OMAHA, Neb. -- Team Heath McCormick didn’t have it easy.
At the 2018 U.S. Olympic Team Trials for Curling, Team McCormick nearly saw its Olympic journey come to an end as it faced off against Team Todd Birr for the final spot in the playoffs.
McCormick defeated Birr, 8-6. Their reward? Facing three-time Olympian John Shuster and his team in a best-of-three playoff series that started just hours later.
Their momentum carried them through to another win, 5-3, bringing them from one loss away from elimination to one win away from a berth on the 2018 U.S. Olympic Team.
“That was the way we were playing all week,” skip Heath McCormick said. “It’s been a long day. Woke up early and played a nice game, and obviously my guys played really, really well this game.”
Team Shuster blanked the first end and was lined up to have a huge second end before McCormick’s final shot took out three of his stones, setting up a steal and putting McCormick up 1-0. Shuster struck back in the third end with a point of his own, but McCormick added another in the fourth to go up 2-1.
The fifth end introduced some drama, as two stones were too close to call and the measuring device was required to determine the scoring. McCormick walked away with another point, the score sitting at 3-1. Shuster inched closer in the sixth with another point, but McCormick added another in the seventh to regain the two-point lead. Again, Shuster added a point in the eighth to continue trying to chip away but McCormick held firm once more and added a point of his own in the ninth.
“It’s a sign of a good game when both teams only score one point in an end,” McCormick said.
McCormick ended his team’s long day with an exclamation point in the 10th and final end, taking out two of Shuster’s stones with his last shot. Shuster, who had the hammer, conceded his final shot as it would be unable to prevent a loss, and the game was called at 5-3.
“Every now and then you run into a skip that just comes out and makes everything,” Shuster said. “When it comes down to this, it’s all about execution. We struggled a little bit with that. The speed was a little bit faster and straighter and we didn’t execute as well as we did the second half of the round robin.”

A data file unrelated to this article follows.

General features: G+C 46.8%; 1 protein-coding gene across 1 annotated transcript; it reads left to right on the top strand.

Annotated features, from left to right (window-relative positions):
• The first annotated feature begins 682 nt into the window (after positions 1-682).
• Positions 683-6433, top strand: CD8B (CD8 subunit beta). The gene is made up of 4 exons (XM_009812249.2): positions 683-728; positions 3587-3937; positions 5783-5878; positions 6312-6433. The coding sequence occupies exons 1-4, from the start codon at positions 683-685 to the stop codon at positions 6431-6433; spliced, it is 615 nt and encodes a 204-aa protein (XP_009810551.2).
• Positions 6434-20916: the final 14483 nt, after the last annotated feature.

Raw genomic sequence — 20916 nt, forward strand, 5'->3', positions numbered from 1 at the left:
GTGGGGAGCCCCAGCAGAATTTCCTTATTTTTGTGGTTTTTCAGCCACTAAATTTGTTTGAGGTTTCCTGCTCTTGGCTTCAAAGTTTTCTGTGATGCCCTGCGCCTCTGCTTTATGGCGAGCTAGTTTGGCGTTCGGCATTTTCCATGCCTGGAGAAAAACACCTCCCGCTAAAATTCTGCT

Despite Team McCormick’s early morning – and rather restless night before the sudden-death match against Team Birr – they appeared to not have lost a step before their playoff. They were not only familiar with the ice conditions and how their shots would play, but their momentum may have played a part in their victory over Team Shuster.
“Obviously we got some confidence from [the first win],” McCormick said. “It did make for a long day, but we got some rest in between and we felt like we were ready to go for tonight’s game.”
McCormick’s team consists of himself, Chris Plys, and Korey Dropkin and Tom Howell. McCormick is 41 and competing at his second U.S. Olympic Team Trials, and Plys is 31 and a 2010 Olympian. Dropkin and Howell, however, are 22 and 23, respectively, and both competing at their first Olympic trials, though they competed at the 2012 Winter Youth Olympic Games together.
The veterans are pleased with how the young guns are standing up to the pressure.
“There’s lots of nerves. If you’re not nervous, you’re not living,” McCormick said. “Those young guys have handled everything really nicely, worked really hard the past two years on trying to stay in the moment and trying to – and we’re all guilty of it, all four of us have been guilty of it, of getting down or showing emotion at the wrong time. I’m proud of those guys.”
On the flip side is Shuster, a 2006 Olympic bronze medalist and 2016 world bronze medalist, who is currently one loss away from ending his streak of skipping the U.S. Olympic Men’s Curling Team at two. His team includes Tyler George, Matt Hamilton, John Landsteiner and alternate Joe Polo. Landsteiner is a 2014 Olympian, while Polo was also on the team that won the United States' only Olympic curling medal in '06.
But Shuster has seen it all before and is unfazed by his team’s loss.
“We play in tournaments all the time where it’s win or go home,” Shuster said. “Our team’s been really extremely resilient in those times. We’ve gotten plenty of wins with our backs against the wall so it’s not anything new to us.”